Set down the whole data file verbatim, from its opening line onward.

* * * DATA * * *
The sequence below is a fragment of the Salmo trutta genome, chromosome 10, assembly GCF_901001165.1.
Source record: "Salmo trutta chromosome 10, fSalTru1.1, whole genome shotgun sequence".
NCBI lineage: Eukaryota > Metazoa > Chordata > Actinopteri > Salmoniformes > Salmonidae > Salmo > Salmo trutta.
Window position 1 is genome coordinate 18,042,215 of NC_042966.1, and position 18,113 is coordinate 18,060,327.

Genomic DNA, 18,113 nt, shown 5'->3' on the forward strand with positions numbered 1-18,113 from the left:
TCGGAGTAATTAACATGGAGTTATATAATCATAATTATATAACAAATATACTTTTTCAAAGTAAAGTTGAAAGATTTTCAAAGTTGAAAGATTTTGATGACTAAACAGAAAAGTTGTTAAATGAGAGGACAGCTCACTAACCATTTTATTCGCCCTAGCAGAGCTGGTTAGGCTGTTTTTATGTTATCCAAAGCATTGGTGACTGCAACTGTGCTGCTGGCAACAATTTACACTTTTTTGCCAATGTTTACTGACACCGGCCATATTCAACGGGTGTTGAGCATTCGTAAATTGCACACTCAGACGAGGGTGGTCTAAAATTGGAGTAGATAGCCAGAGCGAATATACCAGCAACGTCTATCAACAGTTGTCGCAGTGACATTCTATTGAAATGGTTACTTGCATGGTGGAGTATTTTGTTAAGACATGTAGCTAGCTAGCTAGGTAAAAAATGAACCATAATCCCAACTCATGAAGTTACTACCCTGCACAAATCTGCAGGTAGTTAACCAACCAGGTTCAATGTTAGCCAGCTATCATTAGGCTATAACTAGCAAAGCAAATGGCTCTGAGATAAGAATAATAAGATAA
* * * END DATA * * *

The sequence below is a fragment of the Salmo trutta genome, chromosome 10, assembly GCF_901001165.1.
Source record: "Salmo trutta chromosome 10, fSalTru1.1, whole genome shotgun sequence".
NCBI lineage: Eukaryota > Metazoa > Chordata > Actinopteri > Salmoniformes > Salmonidae > Salmo > Salmo trutta.
Window position 1 is genome coordinate 18,042,215 of NC_042966.1, and position 18,113 is coordinate 18,060,327.

Genomic DNA, 18,113 nt, shown 5'->3' on the forward strand with positions numbered 1-18,113 from the left:
TCGGAGTAATTAACATGGAGTTATATAATCATAATTATATAACAAATATACTTTTTCAAAGTAAAGTTGAAAGATTTTCAAAGTTGAAAGATTTTGATGACTAAACAGAAAAGTTGTTAAATGAGAGGACAGCTCACTAACCATTTTATTCGCCCTAGCAGAGCTGGTTAGGCTGTTTTTATGTTATCCAAAGCATTGGTGACTGCAACTGTGCTGCTGGCAACAATTTACACTTTTTTGCCAATGTTTACTGACACCGGCCATATTCAACGGGTGTTGAGCATTCGTAAATTGCACACTCAGACGAGGGTGGTCTAAAATTGGAGTAGATAGCCAGAGCGAATATACCAGCAACGTCTATCAACAGTTGTCGCAGTGACATTCTATTGAAATGGTTACTTGCATGGTGGAGTATTTTGTTAAGACATGTAGCTAGCTAGCTAGGTAAAAAATGAACCATAATCCCAACTCATGAAGTTACTACCCTGCACAAATCTGCAGGTAGTTAACCAACCAGGTTCAATGTTAGCCAGCTATCATTAGGCTATAACTAGCAAAGCAAATGGCTCTGAGATAAGAATAATAAGATAA